Toughie 1918

Toughie No 1918 by Samuel

Hints and tips by Bufo

+ – + – + – + – + – + – + – +

BD Rating – Difficulty ***Enjoyment ***/****

A pleasant puzzle from Samuel with some nice clues. It is possibly over-anagrammed and it does contain the now seemingly obligatory homophone designed to raise a few hackles. Solving was steady with today’s hold-up being in the SE corner

Please leave a comment telling us what you thought.

Across

1a    Where farmer might be without men skilled and obstinate (11)
INTRACTABLE: The farmer might be in a farm vehicle. Remove men (or other ranks) from it and add ‘skilled’

9a    PM following nobody when European quits (9)
AFTERNOON: The PM is not a prime minister but a time of day. ‘Following’ + nobody with the letter E (European) removed

10a    As lovers, take flight, actor Keith avoiding writer (5)
ELOPE: Remove something you write with from the first name of an actor with surname Keith

11a    Student mislaying letter of representation, something fairly lucrative (6)
EARNER: Take another word for a student and remove the letter L (though I don’t know why that’s a letter of representation). That gives you something fairly lucrative such as a nice little one associated with Arthur Daley

12a    More than one film star’s touring gallery (8)
ACETATES: ‘Star’s (top performer’s)’ round the name of an art gallery

13a    Something with three legs? Time against Bolt! (6)
TRIVET: T (time) + a bolt much used in shipbuilding

15a    Lead Greek character drawn in by bars (8)
GRAPHITE: Pencil lead = a Greek letter inside a framework of bars

18a    With copper standing by, a large number delivered clothes (8)
CULOTTES: The atomic symbol for copper + a homophone (delivered) of a large number = a divided skirt

19a    View a ghost about to vanish (6)
ASPECT: A + a ghost with RE (about) removed

21a    Aboard submarine maybe, with the German leaving light cap off? (8)
UNSEALED: Remove DER (the German) from a word that describes where you probably are when in a submarine. Then add a light-emitting diode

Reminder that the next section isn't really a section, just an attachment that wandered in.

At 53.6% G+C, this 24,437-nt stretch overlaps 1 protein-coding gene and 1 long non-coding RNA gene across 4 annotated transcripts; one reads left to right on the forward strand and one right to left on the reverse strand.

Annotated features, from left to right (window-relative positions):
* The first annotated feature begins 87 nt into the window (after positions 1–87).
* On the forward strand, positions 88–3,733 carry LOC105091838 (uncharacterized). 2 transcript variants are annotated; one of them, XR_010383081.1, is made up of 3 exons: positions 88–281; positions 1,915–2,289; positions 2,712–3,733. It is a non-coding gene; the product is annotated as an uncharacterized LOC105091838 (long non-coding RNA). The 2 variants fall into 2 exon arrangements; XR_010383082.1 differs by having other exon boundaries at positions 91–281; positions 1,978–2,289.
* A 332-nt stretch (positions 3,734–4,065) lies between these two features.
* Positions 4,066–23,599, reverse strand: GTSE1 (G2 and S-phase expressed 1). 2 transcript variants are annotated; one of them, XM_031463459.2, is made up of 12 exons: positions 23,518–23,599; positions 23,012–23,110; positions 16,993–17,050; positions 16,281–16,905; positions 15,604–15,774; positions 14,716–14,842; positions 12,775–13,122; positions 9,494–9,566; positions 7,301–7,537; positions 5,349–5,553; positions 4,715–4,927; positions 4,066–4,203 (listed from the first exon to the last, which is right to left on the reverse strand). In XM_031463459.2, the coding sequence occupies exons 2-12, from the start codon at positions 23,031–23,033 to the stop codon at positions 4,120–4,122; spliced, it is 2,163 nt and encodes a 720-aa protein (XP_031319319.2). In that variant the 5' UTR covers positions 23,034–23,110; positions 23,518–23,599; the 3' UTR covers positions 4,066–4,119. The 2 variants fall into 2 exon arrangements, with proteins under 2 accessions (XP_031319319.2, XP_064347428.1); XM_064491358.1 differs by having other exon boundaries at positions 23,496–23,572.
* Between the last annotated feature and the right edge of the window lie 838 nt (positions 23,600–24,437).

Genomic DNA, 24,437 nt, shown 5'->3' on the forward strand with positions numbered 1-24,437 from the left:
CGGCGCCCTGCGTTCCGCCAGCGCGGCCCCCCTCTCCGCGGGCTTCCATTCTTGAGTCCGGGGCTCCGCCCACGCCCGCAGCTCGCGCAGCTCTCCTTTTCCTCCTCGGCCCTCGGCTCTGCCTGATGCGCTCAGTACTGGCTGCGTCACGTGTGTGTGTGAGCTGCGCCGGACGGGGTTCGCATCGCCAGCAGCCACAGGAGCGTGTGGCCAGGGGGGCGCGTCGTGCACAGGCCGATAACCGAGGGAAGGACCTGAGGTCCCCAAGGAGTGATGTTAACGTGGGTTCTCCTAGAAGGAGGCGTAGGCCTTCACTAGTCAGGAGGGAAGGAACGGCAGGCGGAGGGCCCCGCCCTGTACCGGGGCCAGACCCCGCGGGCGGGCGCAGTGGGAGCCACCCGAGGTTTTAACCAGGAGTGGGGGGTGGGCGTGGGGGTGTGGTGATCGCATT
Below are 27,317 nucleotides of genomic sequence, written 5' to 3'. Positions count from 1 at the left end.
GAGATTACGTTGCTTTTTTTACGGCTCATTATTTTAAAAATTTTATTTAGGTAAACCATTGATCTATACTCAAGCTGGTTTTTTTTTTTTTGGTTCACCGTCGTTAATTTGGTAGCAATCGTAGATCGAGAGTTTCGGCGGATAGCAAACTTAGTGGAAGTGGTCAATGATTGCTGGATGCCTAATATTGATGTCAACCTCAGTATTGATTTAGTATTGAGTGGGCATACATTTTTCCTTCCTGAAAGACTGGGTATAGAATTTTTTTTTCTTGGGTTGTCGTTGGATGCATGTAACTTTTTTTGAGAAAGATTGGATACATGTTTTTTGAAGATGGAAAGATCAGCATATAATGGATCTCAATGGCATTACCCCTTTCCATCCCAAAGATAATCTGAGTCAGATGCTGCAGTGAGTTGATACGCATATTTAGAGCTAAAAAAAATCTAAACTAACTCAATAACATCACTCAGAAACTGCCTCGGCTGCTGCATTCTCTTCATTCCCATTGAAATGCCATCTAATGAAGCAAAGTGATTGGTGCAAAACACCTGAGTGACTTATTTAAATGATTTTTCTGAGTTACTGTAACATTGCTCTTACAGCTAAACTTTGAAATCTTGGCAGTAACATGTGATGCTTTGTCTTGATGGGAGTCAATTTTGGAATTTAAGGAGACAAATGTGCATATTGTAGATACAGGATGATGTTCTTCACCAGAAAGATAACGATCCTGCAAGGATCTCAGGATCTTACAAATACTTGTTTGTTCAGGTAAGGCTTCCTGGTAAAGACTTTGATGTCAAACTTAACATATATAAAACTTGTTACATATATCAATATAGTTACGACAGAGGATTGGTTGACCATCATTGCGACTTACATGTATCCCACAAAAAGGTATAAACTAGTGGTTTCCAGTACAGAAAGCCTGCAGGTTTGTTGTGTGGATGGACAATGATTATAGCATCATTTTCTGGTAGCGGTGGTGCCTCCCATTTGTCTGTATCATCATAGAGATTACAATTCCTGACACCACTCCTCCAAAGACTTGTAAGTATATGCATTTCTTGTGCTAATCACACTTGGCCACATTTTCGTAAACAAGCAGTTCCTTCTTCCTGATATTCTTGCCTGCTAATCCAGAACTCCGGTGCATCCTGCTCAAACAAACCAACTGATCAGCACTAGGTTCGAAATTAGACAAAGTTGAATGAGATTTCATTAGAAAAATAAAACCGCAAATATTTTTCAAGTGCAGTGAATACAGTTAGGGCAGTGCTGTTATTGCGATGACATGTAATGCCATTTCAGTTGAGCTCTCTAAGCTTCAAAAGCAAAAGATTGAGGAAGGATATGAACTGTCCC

23a    Alternative medicine sending oxygen to the head? (6)
OPTION: An alternative = a draught of liquid medicine with its letter O (oxygen) moved to the front

26a    Peers involved in bout of self-indulgence (5)
SPREE: An anagram (involved) of PEERS

27a    Establish position unsettling to trainee (9)
ORIENTATE: An anagram (unsettling) of TO TRAINEE

28a    Naughty daughter isn’t accepting order to stop working (11)
DISOBEDIENT: D (daughter) + ISN’T round a British order of chivalry and ‘to stop working’

Down

1d    Eureka! The setter’s got sex appeal! (1,4,2)
I HAVE IT: The setter + ‘got’ + sex appeal. Is this wishful thinking?

2d    Teacher‘s badly out, entering first two consonants in turn (5)
TUTOR: An anagram (badly) of OUT inside the first two consonants of TURN

3d    Deal with spy protecting mere criminal (9)
AGREEMENT: A deal = a spy round an anagram (criminal) of MERE

4d    Change of heart for Boris, say, in ancient city (4)
TROY: Transpose the middle two letters of a word that describes Boris Johnson

5d    This source of funds he arranged could give back-hander (4,4)
BANK CARD: The answer with HE provides an anagram of BACK-HANDER

6d    Leave banker by accident on vacation (5)
EXEAT: Formal leave of absence = a river (banker) in SW England + the first and last letters of ACCIDENT

7d    Keep an eye on old vicar promoted by diocese (7)
OVERSEE: O (old) + a reversal of a title used by a vicar + a diocese

8d    Slowcoach trained me and you, reportedly (8)
TORTOISE: A slow-moving animal is a homophone (reportedly) of ‘trained you and me’

14d    Our silly novel is unreal (8)
ILLUSORY: An anagram (novel) of OUR SILLY

16d    Stopped playing around on … on ice? (9)
POSTPONED: An anagram (playing) of STOPPED round ON

17d    Free emperor kidnapped by group, both using the same name (8)
GENEROUS: ‘Free’ or ‘liberal’ = the name of a Roman emperor inside a taxonomic group. The emperor and the taxonomic group have to share the letter N (name)

18d    Advise no clue’s to be tweaked (7)
COUNSEL: An anagram (tweaked) of NO CLUE’S

20d    Annoy Republican exiting during explosive function (7)
TANGENT: ‘To annoy’ with the letter R (Republican) removed inside a high explosive

22d    Answer boss, being forward (5)
AHEAD: A (answer) + a boss

24d    Furious Spock’s second to abandon Bones, perhaps (5)
IRATE: Remove P (second letter of SPOCK) from a person such as Billy Bones from Treasure Island

25d    Branch makes withdrawal from capital I’m banking (4)
LIMB: Hidden in CAPITAL I’M BANKING


 

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18 Comments

  1. JB
    Posted November 16, 2017 at 2:29 pm | Permalink | Reply

    What a delightful change from yesterday. I didn’t find it easy but at least the clues made sense. I wonder what Gazza made of it? Those homophones! 8d has to be pronounced the way I say it but I know many people do not. A dangerous ploy I think.